BY: MIROSLAV TOMOSKI
It’s been two weeks since we were all forced to finally take Donald Trump seriously. Make no mistake, the Donald has a plan and he’s even gone through the trouble of laying out exactly how Mexico will pay for it all. But as a centrepiece of his campaign, there are still some details that haven’t been worked out – or at least made public – about his proposal to construct a border wall.
In his first post-election interview with 60 Minutes, Trump doubled down on his promise and even showed a willingness to compromise admitting that some parts of the wall may not entirely be set in stone – or concrete for that matter.
“They’re talking about a fence in the Republican congress, would you accept a fence?” He was asked.
“For certain areas I would,” Trump said. “But in certain areas a wall is more appropriate. I’m very good at this. It’s called construction.”
Whatever we choose to call it once the ground is finally broken, it’s a rather simple solution to a very real and very complex problem. If polling organisations have retained any sense of confidence after this election, the data suggests that a wall might not be necessary. According to PEW Research the number of illegal immigrants crossing into the US from Mexico has been on the decline since 2009, where that same number among other immigrants (largely from Asia and sub-Saharan Africa) has increased.
A better idea could be to scrap the wall and post more border guards at sea, but if America is set on a wall and Trump is determined to make it happen, it might do everyone some good to see what we can learn from history’s greatest barriers.
Height: 16-19 ft. (5-6 meters)
Length: 80 Roman miles (117 km)
Purpose: Much of what we know about this wall today is the result of archaeological research rather than a firsthand record by those who constructed it. It is believed to have been constructed by the Roman legions stationed in Britain to guard the frontier. The Roman Emperor Hadrian ordered the construction of the wall in 128 AD in what historians believe was an attempt to mark a permanent border for the empire. In addition to the wall, several forts were constructed to ensure that the barrier itself could be protected. In 142 AD it was replaced with the Antonine Wall, but both were eventually abandoned as the Empire’s borders began to shrink.
Height: 26 ft. (approx. 8 meters)
Length: 5,500 miles (8,851 km)
Material: various materials including stone, brick and hardened earth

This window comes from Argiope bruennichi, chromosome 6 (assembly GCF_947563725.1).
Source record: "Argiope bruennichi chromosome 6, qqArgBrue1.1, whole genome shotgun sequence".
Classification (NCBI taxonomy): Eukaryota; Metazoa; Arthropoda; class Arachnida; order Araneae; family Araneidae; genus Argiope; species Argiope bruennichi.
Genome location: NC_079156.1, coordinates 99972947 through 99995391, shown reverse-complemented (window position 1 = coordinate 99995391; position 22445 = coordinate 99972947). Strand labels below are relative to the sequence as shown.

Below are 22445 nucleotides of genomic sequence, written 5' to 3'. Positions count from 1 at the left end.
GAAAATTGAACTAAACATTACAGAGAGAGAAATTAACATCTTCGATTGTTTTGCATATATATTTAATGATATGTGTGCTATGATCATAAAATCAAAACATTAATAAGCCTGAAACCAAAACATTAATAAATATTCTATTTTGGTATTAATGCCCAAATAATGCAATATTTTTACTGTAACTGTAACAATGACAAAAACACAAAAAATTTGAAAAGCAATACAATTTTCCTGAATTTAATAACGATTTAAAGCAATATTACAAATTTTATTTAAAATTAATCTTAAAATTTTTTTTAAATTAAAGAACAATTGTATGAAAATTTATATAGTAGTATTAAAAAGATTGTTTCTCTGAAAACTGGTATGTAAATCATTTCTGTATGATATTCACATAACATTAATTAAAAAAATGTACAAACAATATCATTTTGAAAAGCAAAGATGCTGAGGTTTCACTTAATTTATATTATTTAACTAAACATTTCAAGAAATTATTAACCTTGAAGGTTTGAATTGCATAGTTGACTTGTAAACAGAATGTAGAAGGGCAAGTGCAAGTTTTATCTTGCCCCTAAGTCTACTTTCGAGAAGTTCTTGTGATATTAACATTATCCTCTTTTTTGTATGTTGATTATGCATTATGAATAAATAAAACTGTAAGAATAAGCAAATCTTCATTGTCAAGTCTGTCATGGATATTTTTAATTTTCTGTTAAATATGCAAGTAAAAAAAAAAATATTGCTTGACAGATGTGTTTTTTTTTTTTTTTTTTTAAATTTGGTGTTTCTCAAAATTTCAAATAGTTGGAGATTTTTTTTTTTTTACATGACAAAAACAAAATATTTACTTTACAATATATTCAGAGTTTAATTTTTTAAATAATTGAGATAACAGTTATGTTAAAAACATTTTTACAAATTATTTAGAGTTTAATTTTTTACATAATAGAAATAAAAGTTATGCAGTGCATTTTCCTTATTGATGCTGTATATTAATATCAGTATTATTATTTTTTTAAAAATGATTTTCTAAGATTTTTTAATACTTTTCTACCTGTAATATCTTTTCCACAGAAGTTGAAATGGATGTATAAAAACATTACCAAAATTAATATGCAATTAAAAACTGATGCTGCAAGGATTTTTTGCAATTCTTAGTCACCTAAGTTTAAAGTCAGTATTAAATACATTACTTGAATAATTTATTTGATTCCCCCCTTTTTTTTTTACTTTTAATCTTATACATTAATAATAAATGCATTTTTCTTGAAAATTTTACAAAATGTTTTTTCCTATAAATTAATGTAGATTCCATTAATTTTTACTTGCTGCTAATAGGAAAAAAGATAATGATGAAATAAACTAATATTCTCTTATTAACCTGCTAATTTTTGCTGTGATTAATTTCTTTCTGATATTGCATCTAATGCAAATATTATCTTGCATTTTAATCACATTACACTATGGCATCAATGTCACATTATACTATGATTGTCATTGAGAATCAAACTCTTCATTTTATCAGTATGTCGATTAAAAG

Cost: approx.. $360 billion
Purpose: Built by the Ming dynasty over a period of 200 years the Great Wall of China consists of a series of walls constructed to protect China against its northern neighbours. Much like Hadrian’s Wall, China’s Great Wall was not a standalone barrier and included a series of structures designed to protect it from attacks. Among these structures were towers built on the outside of the wall and relying on a complex system of communication to warn of an enemy army’s approach. In 1205 the wall and China itself were conquered by Genghis Khan and made a part of the Mongol Empire.
The Berlin Wall
Height: 11.8 ft. (3.6 meters)
Length: 91 miles (155 km)
Material: Concrete and wire fencing
Cost: $25 million
Purpose: Construction of the Berlin wall began on August 13, 1961 and would continue until the wall’s destruction on November 9, 1989. The wall was built to prevent East Berliners from crossing the border to flee an increasingly oppressive government. It encircled the entire Western side of the city which was trapped in the middle of the Soviet controlled East Germany. Nearly 140 people were killed trying to cross the wall and thousands successfully escaped by climbing, breaking, tunnelling and even the use of hot air balloons and aircraft. The frequency with which Berliners attempted escape caused the wall to become a continuous project for the East German government which developed to include, a secondary rear wall, guard towers, mine fields, and a complete reconstruction to prevent vehicles from ramming through.
Israel’s West Bank Wall
Height: 25 ft. (8 meters)
Length: 403 miles (650 km)
Cost: Estimated 6.4 billion (still under construction)